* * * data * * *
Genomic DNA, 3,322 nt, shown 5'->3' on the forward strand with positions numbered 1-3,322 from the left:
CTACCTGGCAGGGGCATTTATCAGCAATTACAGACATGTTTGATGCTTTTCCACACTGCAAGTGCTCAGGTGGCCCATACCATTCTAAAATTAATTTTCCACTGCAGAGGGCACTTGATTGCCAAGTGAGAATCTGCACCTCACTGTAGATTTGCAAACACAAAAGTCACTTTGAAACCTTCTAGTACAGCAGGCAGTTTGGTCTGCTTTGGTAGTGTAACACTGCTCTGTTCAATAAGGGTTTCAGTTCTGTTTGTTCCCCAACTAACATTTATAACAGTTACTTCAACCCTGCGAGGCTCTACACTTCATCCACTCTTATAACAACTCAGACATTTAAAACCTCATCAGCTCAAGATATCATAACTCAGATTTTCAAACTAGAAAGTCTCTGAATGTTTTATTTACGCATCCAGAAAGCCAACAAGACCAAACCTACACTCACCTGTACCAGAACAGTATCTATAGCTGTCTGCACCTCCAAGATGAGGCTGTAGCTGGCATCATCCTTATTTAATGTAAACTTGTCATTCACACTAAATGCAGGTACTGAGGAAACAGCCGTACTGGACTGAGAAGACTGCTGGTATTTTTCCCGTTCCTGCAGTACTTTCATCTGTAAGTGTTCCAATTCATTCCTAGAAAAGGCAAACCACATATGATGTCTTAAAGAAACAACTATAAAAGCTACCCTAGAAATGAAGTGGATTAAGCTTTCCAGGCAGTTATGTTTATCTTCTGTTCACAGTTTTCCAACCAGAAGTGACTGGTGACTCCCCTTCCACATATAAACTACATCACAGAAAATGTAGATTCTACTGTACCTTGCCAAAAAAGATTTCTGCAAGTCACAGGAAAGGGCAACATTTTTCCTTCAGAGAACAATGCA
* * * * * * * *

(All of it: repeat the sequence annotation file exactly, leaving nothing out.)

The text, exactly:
Genomic DNA, 3,322 nt, shown 5'->3' on the forward strand with positions numbered 1-3,322 from the left:
CTACCTGGCAGGGGCATTTATCAGCAATTACAGACATGTTTGATGCTTTTCCACACTGCAAGTGCTCAGGTGGCCCATACCATTCTAAAATTAATTTTCCACTGCAGAGGGCACTTGATTGCCAAGTGAGAATCTGCACCTCACTGTAGATTTGCAAACACAAAAGTCACTTTGAAACCTTCTAGTACAGCAGGCAGTTTGGTCTGCTTTGGTAGTGTAACACTGCTCTGTTCAATAAGGGTTTCAGTTCTGTTTGTTCCCCAACTAACATTTATAACAGTTACTTCAACCCTGCGAGGCTCTACACTTCATCCACTCTTATAACAACTCAGACATTTAAAACCTCATCAGCTCAAGATATCATAACTCAGATTTTCAAACTAGAAAGTCTCTGAATGTTTTATTTACGCATCCAGAAAGCCAACAAGACCAAACCTACACTCACCTGTACCAGAACAGTATCTATAGCTGTCTGCACCTCCAAGATGAGGCTGTAGCTGGCATCATCCTTATTTAATGTAAACTTGTCATTCACACTAAATGCAGGTACTGAGGAAACAGCCGTACTGGACTGAGAAGACTGCTGGTATTTTTCCCGTTCCTGCAGTACTTTCATCTGTAAGTGTTCCAATTCATTCCTAGAAAAGGCAAACCACATATGATGTCTTAAAGAAACAACTATAAAAGCTACCCTAGAAATGAAGTGGATTAAGCTTTCCAGGCAGTTATGTTTATCTTCTGTTCACAGTTTTCCAACCAGAAGTGACTGGTGACTCCCCTTCCACATATAAACTACATCACAGAAAATGTAGATTCTACTGTACCTTGCCAAAAAAGATTTCTGCAAGTCACAGGAAAGGGCAACATTTTTCCTTCAGAGAACAATGCA